Wildlife in

By Josie

February 3rd, 2023

Let's take a look:

Wildlife in Australia to many is pretty scary, as almost everything seems to be somewhat “deadly.”

But then again, it's also what makes it so fascinating!

1. Fitzroy River Turtle

The Fitzroy River turtle is capable of obtaining up to 70% of its oxygen needs from the water through its cloaca, in a process called cloacal respiration.

This allows the Fitzroy River turtle to remain underwater for up to three weeks.

This species shows a clear preference for fast flowing water (near sand banks for egg laying) and has been found at depths as shallow as 6 inches.

There is limited sexual dimorphism with the tail of the female being cutely shorter than that of the male

2. Saltwater Crocodile

Saltwater Crocodiles can reach lengths of more than 23 feet and weights over 2,200 pounds.

This makes it the largest reptile on the planet and is a formidable predator throughout its range.

The extremely powerful jaws of the saltwater crocodile are responsible for creating the strongest bite in the animal world, and their teeth can grow 5 inches.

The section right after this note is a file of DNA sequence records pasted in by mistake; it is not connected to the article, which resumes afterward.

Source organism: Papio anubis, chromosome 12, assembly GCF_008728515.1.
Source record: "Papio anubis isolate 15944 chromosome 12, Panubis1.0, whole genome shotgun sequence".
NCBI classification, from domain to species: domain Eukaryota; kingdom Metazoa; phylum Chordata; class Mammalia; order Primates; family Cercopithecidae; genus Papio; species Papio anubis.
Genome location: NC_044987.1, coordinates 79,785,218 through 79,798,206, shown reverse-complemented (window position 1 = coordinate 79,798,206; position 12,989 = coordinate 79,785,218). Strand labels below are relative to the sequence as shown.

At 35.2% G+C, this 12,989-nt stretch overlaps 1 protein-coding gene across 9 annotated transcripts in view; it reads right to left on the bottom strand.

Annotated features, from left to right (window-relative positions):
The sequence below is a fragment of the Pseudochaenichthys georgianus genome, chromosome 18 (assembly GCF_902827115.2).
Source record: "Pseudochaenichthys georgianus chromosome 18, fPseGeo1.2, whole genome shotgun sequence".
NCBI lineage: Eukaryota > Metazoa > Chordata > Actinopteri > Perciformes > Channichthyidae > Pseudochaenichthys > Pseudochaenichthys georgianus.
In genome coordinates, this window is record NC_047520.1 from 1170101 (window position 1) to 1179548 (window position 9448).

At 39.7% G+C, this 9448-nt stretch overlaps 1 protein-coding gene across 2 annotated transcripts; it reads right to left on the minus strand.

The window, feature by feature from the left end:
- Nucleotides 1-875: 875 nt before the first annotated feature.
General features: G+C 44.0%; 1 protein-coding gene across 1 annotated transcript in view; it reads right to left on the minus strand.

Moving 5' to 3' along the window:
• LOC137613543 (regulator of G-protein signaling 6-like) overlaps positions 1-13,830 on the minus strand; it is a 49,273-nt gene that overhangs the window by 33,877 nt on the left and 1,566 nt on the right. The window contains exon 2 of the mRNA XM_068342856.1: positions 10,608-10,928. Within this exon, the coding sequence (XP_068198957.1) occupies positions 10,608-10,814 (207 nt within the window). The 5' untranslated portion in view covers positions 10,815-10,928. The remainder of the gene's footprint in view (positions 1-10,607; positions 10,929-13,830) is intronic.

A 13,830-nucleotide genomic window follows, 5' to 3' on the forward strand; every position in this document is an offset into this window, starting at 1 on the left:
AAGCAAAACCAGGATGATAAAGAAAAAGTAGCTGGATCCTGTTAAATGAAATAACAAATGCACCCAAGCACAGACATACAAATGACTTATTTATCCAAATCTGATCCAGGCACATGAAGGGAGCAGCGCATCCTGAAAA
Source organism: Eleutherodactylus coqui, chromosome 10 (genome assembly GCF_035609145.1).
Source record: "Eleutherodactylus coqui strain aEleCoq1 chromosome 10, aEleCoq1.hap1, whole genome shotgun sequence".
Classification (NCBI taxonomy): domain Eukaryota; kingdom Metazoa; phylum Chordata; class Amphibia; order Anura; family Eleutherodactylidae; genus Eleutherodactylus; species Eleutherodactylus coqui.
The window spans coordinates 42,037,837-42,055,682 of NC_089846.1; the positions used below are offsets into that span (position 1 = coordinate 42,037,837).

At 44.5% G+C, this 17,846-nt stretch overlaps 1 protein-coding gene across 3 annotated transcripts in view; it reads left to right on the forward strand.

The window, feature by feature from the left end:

These two characteristics and the animal’s ability to hold its breath for long periods of time make it the perfect predator for hunting large land mammals.

3. Tasmanian Devil

They are vaguely bearlike in appearance and weigh up to 26 pounds, it is 20 to 31 inches long and has a bushy tail about half that length.

Gaping jaws and strong teeth, along with its husky snarl and often bad temper, result in its devilish expression and has granted them their name.

It is mainly a scavenger, feeding on carrion such as roadkill and dead sheep.

The teeth and jaws of Tasmanian devils are in many respects developed like those of a hyena.

4. Koala

Their diet is relatively poor in nutrients and provides the koala little spare energy, so the animal spends long hours simply sitting or sleeping in trees.

To aid in digesting as much as 3 pounds of leaves daily, the koala has an intestinal pouch about 7 feet long.

Although placid most of the time, koalas produce loud, hollow grunts.

Formerly killed in huge numbers for their fur, especially during the 1920s and ’30s, koalas dwindled in number from several million to a few hundred thousand.

5. Kangaroo

Kangaroos are large marsupials that are found only in Australia.

Like all marsupials, a sub-type of mammal, females have pouches that contain mammary glands, where their young live until they are old enough to emerge.

Kangaroos are the only large animals that hop as a primary means of locomotion.

According to the San Diego Zoo, kangaroos can cover 15 feet in a single hop and can hop as fast as 30 mph.

Australia's wildlife is particularly different from the rest of the world due to being an isolated island.

Swipe up for even more details on these incredible animals!

Maybe it's time to take a trip and experience their unique wildlife face to face?